october in words

(I am rarely this wordy. You've been warned.)

So I don't quite know what has happened to my blog here, but October 2013 is probably my personal worst for blogging consistency. Days have been full though. I thought I'd take a post to give an honest catch up.

We joined the Y this month and I really like it. I mostly go for the HGTV, but I'm beginning to go to more classes where I actually feel social pressure to break a sweat. I also attended a water aerobics class early one morning at the senior center pool. It's through the Y, but as I found out, attended by mostly 75-year olds. Naturally I loved it. These are my people. Our teachers name is Marilyn and that sort of sums it up. Everyone wears tennis shoes in the pool or aqua socks and I was told I should use the biggest water weights "because I could handle them." That was good for my self esteem.

We have been sort of working in manic-squirrel mode around here preparing for winter. Rory is working hard to get a ceiling in around his chimney for the stove in his office. When that's done his office will be winterized. I am on a never ending mission to organize and clean my garage so we can pull both cars in. My efforts are greatly slowed by the two cats and three chickens who delight in my presence, wrapping themselves around my legs, happily clucking after me everywhere I go.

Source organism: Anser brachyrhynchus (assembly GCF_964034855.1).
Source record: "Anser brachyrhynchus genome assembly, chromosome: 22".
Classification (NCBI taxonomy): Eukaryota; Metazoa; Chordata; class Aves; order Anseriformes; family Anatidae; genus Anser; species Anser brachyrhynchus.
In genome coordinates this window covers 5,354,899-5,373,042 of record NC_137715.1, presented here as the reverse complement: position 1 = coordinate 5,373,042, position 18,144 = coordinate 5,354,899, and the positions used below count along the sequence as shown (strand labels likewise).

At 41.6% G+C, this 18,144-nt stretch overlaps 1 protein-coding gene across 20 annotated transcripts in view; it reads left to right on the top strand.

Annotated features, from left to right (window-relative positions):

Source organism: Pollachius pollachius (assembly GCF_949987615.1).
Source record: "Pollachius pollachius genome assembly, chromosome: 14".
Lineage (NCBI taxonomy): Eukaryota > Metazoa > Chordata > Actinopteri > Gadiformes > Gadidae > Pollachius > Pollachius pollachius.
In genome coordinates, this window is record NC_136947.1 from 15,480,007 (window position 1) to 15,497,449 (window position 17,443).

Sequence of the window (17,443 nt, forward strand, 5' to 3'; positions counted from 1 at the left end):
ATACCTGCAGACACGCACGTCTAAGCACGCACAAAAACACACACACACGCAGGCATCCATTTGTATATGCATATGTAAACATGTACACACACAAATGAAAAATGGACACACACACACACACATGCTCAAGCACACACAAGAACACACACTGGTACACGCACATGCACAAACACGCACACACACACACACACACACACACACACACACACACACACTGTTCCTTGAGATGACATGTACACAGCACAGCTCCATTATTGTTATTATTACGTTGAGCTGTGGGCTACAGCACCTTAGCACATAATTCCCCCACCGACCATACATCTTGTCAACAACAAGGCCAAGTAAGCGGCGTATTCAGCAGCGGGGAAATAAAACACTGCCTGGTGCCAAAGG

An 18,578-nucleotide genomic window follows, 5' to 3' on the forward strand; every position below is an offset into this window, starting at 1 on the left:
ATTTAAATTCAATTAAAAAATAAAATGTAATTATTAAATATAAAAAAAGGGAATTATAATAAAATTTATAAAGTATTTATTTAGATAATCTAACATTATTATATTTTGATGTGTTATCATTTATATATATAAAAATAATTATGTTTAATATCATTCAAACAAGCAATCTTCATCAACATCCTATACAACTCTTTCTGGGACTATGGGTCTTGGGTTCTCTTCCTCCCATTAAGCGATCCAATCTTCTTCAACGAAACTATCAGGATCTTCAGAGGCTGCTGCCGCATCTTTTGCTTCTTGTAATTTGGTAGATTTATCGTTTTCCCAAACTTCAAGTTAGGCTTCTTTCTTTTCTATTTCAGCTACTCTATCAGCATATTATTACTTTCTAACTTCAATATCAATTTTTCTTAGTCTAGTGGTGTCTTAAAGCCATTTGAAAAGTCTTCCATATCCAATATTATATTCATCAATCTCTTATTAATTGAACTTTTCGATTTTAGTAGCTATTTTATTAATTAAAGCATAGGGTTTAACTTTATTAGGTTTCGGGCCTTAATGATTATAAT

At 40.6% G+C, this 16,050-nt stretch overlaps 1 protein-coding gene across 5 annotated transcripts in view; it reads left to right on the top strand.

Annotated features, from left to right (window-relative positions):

I have been walking through a sort of revival of the soul this month. We go to a prayer meeting two doors down every Tuesday night. It's an amazing group of earnest seekers of Christ and I love every minute. We've done some book studies but now we're doing a series by Joyce Meyer on taking your own thoughts captive. She's all about taking personal responsibility for your own self, your attitude, the way you react. I'm feeling conviction all over the place. She talks a lot about self-pity and says, "you can't be both pitiful and powerful." Rang like a bell.